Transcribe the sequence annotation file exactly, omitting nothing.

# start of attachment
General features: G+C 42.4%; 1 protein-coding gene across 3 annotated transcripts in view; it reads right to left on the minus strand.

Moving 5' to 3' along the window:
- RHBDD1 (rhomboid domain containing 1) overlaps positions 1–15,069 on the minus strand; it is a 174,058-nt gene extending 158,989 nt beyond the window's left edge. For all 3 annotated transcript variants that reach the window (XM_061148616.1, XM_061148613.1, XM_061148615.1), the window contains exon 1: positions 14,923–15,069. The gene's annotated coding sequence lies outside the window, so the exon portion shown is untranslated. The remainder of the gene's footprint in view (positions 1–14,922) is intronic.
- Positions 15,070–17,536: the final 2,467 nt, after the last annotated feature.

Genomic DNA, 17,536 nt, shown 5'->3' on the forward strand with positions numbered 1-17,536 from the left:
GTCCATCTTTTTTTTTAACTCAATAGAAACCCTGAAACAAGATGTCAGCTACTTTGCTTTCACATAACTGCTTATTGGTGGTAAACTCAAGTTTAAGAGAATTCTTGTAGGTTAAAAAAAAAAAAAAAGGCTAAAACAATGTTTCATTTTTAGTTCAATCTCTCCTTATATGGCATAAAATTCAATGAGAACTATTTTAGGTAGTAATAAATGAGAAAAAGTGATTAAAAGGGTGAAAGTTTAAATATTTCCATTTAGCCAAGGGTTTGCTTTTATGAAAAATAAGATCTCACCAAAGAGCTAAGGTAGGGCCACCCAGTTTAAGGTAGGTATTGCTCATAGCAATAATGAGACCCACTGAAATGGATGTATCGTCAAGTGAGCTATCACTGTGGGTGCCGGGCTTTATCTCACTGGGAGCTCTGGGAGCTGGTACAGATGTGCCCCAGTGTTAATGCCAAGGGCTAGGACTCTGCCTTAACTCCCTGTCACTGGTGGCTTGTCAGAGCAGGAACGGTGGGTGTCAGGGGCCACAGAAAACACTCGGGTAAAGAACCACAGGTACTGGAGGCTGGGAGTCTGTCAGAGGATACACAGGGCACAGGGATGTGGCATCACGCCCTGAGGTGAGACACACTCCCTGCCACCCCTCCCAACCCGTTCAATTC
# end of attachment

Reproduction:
General features: G+C 42.4%; 1 protein-coding gene across 3 annotated transcripts in view; it reads right to left on the minus strand.

Moving 5' to 3' along the window:
- RHBDD1 (rhomboid domain containing 1) overlaps positions 1–15,069 on the minus strand; it is a 174,058-nt gene extending 158,989 nt beyond the window's left edge. For all 3 annotated transcript variants that reach the window (XM_061148616.1, XM_061148613.1, XM_061148615.1), the window contains exon 1: positions 14,923–15,069. The gene's annotated coding sequence lies outside the window, so the exon portion shown is untranslated. The remainder of the gene's footprint in view (positions 1–14,922) is intronic.
- Positions 15,070–17,536: the final 2,467 nt, after the last annotated feature.

Genomic DNA, 17,536 nt, shown 5'->3' on the forward strand with positions numbered 1-17,536 from the left:
GTCCATCTTTTTTTTTAACTCAATAGAAACCCTGAAACAAGATGTCAGCTACTTTGCTTTCACATAACTGCTTATTGGTGGTAAACTCAAGTTTAAGAGAATTCTTGTAGGTTAAAAAAAAAAAAAAAGGCTAAAACAATGTTTCATTTTTAGTTCAATCTCTCCTTATATGGCATAAAATTCAATGAGAACTATTTTAGGTAGTAATAAATGAGAAAAAGTGATTAAAAGGGTGAAAGTTTAAATATTTCCATTTAGCCAAGGGTTTGCTTTTATGAAAAATAAGATCTCACCAAAGAGCTAAGGTAGGGCCACCCAGTTTAAGGTAGGTATTGCTCATAGCAATAATGAGACCCACTGAAATGGATGTATCGTCAAGTGAGCTATCACTGTGGGTGCCGGGCTTTATCTCACTGGGAGCTCTGGGAGCTGGTACAGATGTGCCCCAGTGTTAATGCCAAGGGCTAGGACTCTGCCTTAACTCCCTGTCACTGGTGGCTTGTCAGAGCAGGAACGGTGGGTGTCAGGGGCCACAGAAAACACTCGGGTAAAGAACCACAGGTACTGGAGGCTGGGAGTCTGTCAGAGGATACACAGGGCACAGGGATGTGGCATCACGCCCTGAGGTGAGACACACTCCCTGCCACCCCTCCCAACCCGTTCAATTC